Family Resemblance in Foreign Christians
“I sat down with a Christian
from far across the sea.
I had never seen his face before,
but I knew what he believed.
And we called each other ‘brother,’
and our hearts were filled with love
for we share a loving Savior
and a promise from above.
There’s a family resemblance,
and it shines on every face.
There’s a family resemblance;
it’s the same from place to place.
We’re the image of our Father,
and we’re glowing like a bride
from the family resemblance
of having Jesus Christ inside.”
My mother is a songwriter, and she wrote this song “Family Resemblance” many years ago. I’ve heard this song since I was a child, and as an adult, I have really grown to love it–especially this verse. I’ve experienced this moment several times, where I have felt a deep affection for a Christian from another culture.
It always blows me away with how large and yet how tightly connected the family of God’s kingdom really is.
When I first came to China to study in 2011, I was introduced to two house churches close to where I would be staying: one that was bilingual in an American family’s apartment and one that was all Chinese in a shared apartment. Between the two groups, I was with Christians nearly every day of the week, and I have never experienced such closeness to the Acts 2 church as I did during my time with the brothers and sisters there.
The missionary family brought me in to much of their time together so I could have niceties from the US that I didn’t have easy access to on my own (like grits and real coffee, access to social media, and American cartoons and books), and the Chinese group took care of me whenever I had questions or needed help. It was even in these groups where I met my future husband!
I’ve gone back to visit China three times since my year of study was over. I always make a point to visit the group I worshiped with, and it is always one of the best experiences I can express, to know that dear friends I love are faithful to God, growing in spirit, and serving people in their community.
Especially in a place like China where freedom of religion is not a privilege given to the brethren there, it is nice to know that everyone is safe and still able to worship.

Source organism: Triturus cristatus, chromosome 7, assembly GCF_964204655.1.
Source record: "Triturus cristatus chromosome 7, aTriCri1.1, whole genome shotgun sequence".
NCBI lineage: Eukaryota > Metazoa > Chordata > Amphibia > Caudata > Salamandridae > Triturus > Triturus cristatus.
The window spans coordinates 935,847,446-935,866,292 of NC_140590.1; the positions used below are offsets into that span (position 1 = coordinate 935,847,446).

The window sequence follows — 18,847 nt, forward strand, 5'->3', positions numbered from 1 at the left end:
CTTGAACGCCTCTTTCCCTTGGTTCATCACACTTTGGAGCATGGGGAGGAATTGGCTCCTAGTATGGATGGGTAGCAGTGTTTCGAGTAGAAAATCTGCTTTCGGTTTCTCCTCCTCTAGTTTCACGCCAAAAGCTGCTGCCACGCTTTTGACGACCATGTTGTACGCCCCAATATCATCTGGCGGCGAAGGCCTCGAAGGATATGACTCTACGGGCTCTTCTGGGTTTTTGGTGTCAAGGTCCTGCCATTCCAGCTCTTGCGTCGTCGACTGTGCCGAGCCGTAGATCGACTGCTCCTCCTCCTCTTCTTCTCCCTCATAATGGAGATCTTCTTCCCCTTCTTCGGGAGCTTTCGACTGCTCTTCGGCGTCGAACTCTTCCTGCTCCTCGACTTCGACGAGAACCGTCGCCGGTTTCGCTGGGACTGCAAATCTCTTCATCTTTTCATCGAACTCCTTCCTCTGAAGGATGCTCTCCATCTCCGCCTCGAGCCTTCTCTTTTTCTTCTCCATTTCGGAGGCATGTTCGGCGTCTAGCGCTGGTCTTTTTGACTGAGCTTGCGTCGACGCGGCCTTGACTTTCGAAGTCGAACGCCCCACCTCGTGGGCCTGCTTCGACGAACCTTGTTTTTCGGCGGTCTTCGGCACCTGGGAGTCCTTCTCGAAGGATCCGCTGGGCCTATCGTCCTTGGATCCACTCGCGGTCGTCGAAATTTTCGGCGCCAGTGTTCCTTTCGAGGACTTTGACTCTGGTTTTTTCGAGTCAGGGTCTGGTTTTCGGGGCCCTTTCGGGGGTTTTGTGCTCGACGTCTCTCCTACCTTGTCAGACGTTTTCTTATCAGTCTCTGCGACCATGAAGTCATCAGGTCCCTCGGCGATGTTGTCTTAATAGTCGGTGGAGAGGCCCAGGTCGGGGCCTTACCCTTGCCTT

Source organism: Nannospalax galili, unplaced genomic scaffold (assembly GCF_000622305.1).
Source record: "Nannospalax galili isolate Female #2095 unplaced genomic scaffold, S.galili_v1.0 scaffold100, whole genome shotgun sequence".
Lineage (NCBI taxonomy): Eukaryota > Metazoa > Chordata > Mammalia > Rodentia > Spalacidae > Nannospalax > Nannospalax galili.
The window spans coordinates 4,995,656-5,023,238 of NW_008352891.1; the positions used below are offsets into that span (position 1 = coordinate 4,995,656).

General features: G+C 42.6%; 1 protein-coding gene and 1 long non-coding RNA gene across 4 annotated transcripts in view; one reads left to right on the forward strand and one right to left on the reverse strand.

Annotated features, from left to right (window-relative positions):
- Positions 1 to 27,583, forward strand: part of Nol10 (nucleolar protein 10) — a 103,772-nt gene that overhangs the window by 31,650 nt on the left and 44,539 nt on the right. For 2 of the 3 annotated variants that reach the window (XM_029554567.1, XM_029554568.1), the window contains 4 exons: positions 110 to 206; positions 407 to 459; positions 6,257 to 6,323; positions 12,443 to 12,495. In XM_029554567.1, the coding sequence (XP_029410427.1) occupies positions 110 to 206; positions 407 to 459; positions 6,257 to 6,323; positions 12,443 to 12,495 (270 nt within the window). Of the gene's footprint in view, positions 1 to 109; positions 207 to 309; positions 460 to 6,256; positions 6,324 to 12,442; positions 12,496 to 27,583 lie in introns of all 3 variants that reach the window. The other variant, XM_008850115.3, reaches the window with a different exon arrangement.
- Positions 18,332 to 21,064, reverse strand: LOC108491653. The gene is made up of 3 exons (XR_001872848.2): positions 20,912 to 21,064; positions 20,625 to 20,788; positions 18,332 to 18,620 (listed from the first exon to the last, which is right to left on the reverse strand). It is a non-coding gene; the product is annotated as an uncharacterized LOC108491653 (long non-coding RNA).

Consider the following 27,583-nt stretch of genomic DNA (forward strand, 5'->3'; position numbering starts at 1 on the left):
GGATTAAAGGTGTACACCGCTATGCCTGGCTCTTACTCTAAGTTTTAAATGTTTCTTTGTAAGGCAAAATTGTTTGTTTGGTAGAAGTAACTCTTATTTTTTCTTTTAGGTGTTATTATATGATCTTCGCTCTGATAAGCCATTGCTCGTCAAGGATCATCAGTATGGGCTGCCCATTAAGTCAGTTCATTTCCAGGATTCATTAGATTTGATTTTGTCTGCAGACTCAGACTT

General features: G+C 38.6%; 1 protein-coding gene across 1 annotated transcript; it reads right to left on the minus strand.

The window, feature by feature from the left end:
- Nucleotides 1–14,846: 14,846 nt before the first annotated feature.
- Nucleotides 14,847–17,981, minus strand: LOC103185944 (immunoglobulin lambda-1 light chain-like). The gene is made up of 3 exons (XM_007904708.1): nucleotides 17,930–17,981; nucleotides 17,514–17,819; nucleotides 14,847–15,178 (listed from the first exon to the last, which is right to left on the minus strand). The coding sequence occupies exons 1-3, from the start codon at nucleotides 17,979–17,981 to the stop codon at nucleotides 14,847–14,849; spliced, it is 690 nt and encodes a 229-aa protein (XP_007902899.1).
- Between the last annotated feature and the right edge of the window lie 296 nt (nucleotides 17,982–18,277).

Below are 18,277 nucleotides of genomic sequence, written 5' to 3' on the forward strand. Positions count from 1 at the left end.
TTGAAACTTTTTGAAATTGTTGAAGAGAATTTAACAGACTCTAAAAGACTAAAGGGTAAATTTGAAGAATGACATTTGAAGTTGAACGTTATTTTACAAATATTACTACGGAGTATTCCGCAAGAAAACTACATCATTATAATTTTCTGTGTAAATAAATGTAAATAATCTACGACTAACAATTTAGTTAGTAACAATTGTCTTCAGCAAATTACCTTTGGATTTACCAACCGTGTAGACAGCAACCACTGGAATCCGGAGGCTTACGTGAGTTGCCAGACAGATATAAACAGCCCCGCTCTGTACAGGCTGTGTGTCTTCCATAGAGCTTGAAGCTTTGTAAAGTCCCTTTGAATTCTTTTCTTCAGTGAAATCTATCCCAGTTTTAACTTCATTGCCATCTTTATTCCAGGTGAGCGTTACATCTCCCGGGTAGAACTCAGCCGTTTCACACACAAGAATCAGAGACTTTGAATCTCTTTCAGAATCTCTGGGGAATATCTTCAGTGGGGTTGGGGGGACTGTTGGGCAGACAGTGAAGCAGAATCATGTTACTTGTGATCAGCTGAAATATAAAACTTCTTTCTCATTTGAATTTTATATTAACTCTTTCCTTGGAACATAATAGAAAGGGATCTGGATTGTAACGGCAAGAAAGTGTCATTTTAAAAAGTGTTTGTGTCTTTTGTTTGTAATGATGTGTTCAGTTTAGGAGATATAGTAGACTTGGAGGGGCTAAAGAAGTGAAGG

I’ve been in China this month visiting my husband’s side of the family, and we’ve been able to worship with the Chinese house church twice. The first time I went, I was surprised that I started crying when I hugged a dear sister of mine there, Xiaoli. She and her husband Zhuzi have been the overseers of this house church, organizing events and maintaining the apartment where the group meets. Xiaoli is a dear sister of mine I’ve known since before she was married. To be able to hug her neck is always a blessing.
I think the tears started flowing because, like my mom’s song says, “our hearts were filled of love.”
This happens Stateside too. About a year ago, my husband and I were invited to attend a Latino ministry conference, and one young man from Colombia, David, introduced himself to us. We started chatting, and it just struck me how the three of us—my husband from China, David from Colombia, and I from the US—so quickly clicked as good friends. My husband and I also had an Iranian-American brother visit us not too long ago, and he was the same way: after just a short amount of talking together over dinner, it was apparent to us that we had a deeper connection.
This has happened again and again in my life with brothers and sisters from all around the world—South Korea, Madagascar, England, Vietnam, the Philippines, Brazil, Ireland, Sierra Leone, Germany, etc. It is amazing to see the “family resemblance” in people from everywhere on the globe, whether they are abroad or in the States.
This is one of those occurrences that, even though it is amazing, it should not be surprising.
In Acts 1, Jesus told His followers that they would go to the ends of the earth to be His witnesses to others. And in Matthew 18, Jesus said that when even two are together in His name, He is there too. The Scriptures also tell us in John 10 that the sheep know the Shepherd’s voice, and I believe this is true in each other as well as in the teachings of Jesus; there is something obviously different when meeting another Christian.
In foreign Christians, there may be some differences in our cultures, but the words from the Scriptures are the same. The Kingdom of God is a culture that is above all others, and it is a culture of which we are all a part.
Besides my mom’s song, there are others that often remind me of this “family resemblance” that transcends distance, culture, and language. I have a recording of some dear friends in Brazil singing “We Shall Assemble” in Portuguese, and now whenever I hear that song, I hear it in Portuguese and am reminded of how one day we will all be together at the feet of God, giving Him “glory and honor and dominion.” Whenever I hear “We Are One in the Spirit,” I can hear my brothers and sisters singing it in Mandarin, praying through song that our unity be restored.
And of course, whenever I hear “When We All Get to Heaven,” especially in another language, I hardly ever have dry eyes. Truly, “When we all see Jesus, we’ll sing and shout the victory!”